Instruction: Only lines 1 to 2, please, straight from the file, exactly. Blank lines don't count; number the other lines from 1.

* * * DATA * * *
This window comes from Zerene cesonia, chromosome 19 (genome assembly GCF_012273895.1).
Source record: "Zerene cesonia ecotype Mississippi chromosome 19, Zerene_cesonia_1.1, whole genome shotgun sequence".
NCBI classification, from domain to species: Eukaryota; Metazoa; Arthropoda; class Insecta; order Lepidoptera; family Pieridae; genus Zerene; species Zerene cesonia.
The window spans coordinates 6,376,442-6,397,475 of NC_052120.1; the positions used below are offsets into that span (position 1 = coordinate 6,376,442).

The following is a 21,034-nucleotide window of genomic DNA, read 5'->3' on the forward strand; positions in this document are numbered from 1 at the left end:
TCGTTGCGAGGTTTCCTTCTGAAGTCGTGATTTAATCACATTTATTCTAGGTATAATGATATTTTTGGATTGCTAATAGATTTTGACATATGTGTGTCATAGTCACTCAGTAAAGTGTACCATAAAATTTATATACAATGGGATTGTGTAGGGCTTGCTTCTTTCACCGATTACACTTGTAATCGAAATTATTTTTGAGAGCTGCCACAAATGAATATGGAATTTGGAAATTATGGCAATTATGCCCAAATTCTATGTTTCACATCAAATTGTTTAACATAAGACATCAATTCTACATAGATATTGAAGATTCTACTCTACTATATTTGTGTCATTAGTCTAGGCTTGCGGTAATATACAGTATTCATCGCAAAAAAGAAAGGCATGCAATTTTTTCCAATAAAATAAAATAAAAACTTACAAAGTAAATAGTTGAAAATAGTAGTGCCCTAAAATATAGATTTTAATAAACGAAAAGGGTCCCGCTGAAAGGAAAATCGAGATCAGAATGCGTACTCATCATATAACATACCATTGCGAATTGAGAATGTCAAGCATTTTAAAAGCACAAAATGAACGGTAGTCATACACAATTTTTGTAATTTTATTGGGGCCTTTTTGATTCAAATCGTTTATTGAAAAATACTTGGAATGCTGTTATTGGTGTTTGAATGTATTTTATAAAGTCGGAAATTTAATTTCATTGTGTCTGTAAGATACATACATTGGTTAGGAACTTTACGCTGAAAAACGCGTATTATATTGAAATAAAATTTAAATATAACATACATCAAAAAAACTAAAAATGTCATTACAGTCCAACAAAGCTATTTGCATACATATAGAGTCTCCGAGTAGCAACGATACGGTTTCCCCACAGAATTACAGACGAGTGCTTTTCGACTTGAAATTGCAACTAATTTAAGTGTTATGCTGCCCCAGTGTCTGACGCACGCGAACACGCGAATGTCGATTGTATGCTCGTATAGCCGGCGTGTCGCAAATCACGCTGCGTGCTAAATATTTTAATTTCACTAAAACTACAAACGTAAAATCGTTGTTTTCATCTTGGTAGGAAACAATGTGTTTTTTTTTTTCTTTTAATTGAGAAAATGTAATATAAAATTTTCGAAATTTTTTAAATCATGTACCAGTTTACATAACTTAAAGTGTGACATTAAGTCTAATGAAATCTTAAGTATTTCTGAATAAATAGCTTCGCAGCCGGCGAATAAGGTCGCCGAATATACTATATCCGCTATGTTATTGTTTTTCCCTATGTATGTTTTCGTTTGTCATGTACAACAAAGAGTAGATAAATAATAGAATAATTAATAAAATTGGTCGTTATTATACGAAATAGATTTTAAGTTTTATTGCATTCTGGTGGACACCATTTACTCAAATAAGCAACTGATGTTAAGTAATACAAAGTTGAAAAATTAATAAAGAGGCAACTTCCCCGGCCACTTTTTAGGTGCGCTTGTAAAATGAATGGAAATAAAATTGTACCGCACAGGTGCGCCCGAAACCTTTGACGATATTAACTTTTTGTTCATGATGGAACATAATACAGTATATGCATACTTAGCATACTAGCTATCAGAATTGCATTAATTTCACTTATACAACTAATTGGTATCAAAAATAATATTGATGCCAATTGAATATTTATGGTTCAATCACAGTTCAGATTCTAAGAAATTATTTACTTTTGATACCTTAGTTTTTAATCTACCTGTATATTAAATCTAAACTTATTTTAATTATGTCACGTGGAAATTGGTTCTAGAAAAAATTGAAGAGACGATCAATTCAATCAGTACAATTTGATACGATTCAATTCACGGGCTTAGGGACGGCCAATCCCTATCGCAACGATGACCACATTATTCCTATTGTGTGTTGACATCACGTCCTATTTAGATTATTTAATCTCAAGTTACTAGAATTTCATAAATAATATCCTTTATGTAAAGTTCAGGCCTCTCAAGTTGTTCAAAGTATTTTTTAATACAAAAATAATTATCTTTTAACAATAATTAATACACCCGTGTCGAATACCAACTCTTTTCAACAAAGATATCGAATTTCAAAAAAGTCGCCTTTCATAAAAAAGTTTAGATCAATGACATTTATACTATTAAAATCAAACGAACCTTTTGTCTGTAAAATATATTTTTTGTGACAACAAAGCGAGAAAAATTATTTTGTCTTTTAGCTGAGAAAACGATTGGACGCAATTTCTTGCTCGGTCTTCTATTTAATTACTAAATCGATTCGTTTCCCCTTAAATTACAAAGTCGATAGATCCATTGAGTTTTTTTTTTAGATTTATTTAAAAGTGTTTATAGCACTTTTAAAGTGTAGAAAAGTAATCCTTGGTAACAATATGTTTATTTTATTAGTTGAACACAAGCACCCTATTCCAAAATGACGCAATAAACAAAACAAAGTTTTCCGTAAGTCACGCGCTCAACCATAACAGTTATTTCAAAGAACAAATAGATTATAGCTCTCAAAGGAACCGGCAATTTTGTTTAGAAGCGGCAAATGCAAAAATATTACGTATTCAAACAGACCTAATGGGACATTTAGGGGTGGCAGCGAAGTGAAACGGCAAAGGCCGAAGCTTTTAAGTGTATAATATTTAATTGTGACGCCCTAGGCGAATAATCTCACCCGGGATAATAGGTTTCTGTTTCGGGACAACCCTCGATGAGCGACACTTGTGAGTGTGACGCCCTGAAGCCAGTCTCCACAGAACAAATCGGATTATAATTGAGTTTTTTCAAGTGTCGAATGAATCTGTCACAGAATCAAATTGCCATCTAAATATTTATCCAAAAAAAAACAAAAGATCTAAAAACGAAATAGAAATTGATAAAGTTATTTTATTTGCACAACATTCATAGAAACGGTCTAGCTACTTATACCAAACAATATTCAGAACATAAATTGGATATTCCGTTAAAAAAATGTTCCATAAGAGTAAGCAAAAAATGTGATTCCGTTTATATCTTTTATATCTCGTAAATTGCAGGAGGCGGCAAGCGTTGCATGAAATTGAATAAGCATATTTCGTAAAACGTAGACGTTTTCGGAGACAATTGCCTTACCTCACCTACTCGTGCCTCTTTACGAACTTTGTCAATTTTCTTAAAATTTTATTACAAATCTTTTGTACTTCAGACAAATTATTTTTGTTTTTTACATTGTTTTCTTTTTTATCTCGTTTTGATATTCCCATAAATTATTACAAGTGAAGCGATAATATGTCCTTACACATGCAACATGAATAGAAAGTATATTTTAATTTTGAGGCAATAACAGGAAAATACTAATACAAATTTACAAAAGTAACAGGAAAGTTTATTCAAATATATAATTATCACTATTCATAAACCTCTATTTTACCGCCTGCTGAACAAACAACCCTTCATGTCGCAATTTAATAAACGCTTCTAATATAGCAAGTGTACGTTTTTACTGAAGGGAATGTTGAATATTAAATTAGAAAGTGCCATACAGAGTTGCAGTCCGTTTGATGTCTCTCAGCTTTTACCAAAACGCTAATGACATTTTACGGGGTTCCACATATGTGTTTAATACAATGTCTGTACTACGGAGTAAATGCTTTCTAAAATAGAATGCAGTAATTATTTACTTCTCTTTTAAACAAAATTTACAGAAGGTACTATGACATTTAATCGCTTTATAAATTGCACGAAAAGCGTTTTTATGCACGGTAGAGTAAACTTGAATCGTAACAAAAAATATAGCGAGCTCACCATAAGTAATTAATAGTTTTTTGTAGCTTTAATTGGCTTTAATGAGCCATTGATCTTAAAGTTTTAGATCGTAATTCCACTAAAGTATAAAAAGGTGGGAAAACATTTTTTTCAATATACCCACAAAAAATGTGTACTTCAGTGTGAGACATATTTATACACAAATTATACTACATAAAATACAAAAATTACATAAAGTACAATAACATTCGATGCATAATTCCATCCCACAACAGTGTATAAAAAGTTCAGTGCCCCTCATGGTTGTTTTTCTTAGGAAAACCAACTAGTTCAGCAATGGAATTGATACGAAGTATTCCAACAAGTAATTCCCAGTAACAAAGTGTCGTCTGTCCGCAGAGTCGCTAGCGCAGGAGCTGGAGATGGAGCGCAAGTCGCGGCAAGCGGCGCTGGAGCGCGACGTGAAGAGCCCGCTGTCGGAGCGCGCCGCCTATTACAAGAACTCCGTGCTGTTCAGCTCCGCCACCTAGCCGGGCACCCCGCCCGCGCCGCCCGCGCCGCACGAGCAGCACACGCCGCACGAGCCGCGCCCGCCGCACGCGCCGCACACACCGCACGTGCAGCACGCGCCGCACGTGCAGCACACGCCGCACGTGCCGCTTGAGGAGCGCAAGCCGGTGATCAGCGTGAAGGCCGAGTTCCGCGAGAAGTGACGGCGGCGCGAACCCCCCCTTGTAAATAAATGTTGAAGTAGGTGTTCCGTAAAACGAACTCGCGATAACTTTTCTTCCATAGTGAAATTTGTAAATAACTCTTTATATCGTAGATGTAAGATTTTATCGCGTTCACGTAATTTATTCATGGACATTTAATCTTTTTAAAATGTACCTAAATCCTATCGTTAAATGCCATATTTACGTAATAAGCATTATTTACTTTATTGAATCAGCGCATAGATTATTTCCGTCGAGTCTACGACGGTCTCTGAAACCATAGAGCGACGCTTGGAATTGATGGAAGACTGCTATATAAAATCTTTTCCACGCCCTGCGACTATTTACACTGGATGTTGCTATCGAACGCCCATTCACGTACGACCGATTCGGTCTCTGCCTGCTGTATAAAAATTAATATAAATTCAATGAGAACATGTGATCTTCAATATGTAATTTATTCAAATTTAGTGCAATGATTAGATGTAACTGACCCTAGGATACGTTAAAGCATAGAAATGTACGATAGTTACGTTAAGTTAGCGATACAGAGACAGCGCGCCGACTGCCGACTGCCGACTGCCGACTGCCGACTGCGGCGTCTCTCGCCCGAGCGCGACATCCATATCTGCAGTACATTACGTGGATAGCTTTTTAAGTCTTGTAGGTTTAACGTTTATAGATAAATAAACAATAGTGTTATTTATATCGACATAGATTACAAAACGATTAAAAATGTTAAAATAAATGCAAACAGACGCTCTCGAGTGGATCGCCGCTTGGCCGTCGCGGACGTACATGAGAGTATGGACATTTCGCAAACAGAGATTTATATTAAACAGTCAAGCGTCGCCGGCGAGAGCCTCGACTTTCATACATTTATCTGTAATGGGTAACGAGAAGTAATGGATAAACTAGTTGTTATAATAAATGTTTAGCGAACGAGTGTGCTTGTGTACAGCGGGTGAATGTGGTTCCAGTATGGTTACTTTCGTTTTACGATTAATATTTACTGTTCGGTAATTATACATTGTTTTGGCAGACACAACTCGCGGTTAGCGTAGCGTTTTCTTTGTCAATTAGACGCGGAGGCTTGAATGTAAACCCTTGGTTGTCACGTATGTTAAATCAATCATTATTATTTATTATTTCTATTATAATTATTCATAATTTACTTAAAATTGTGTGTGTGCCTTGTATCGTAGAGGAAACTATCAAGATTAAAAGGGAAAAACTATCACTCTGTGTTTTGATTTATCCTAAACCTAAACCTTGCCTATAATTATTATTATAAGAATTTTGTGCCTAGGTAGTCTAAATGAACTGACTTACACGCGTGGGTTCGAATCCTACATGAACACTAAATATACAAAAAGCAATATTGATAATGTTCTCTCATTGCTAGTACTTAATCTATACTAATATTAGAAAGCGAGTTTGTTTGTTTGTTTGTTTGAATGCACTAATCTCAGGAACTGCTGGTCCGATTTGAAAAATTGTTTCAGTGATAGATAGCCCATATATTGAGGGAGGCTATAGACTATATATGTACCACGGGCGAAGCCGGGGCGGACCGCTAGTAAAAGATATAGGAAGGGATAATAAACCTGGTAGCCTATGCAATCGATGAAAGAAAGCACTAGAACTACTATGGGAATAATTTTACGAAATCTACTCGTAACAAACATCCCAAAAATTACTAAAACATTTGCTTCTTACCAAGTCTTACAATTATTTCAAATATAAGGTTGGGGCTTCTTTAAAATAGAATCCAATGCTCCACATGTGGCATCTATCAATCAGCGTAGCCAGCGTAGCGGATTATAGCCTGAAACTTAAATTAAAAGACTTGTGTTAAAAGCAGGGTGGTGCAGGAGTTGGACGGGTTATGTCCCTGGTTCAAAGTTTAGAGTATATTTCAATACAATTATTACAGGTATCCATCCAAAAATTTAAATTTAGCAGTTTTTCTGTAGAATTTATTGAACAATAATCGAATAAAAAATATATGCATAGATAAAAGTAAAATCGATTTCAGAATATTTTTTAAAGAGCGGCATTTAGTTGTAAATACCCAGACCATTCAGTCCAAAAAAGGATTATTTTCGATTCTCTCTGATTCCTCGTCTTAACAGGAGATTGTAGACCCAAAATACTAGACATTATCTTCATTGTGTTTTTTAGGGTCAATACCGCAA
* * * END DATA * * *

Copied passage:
This window comes from Zerene cesonia, chromosome 19 (genome assembly GCF_012273895.1).
Source record: "Zerene cesonia ecotype Mississippi chromosome 19, Zerene_cesonia_1.1, whole genome shotgun sequence".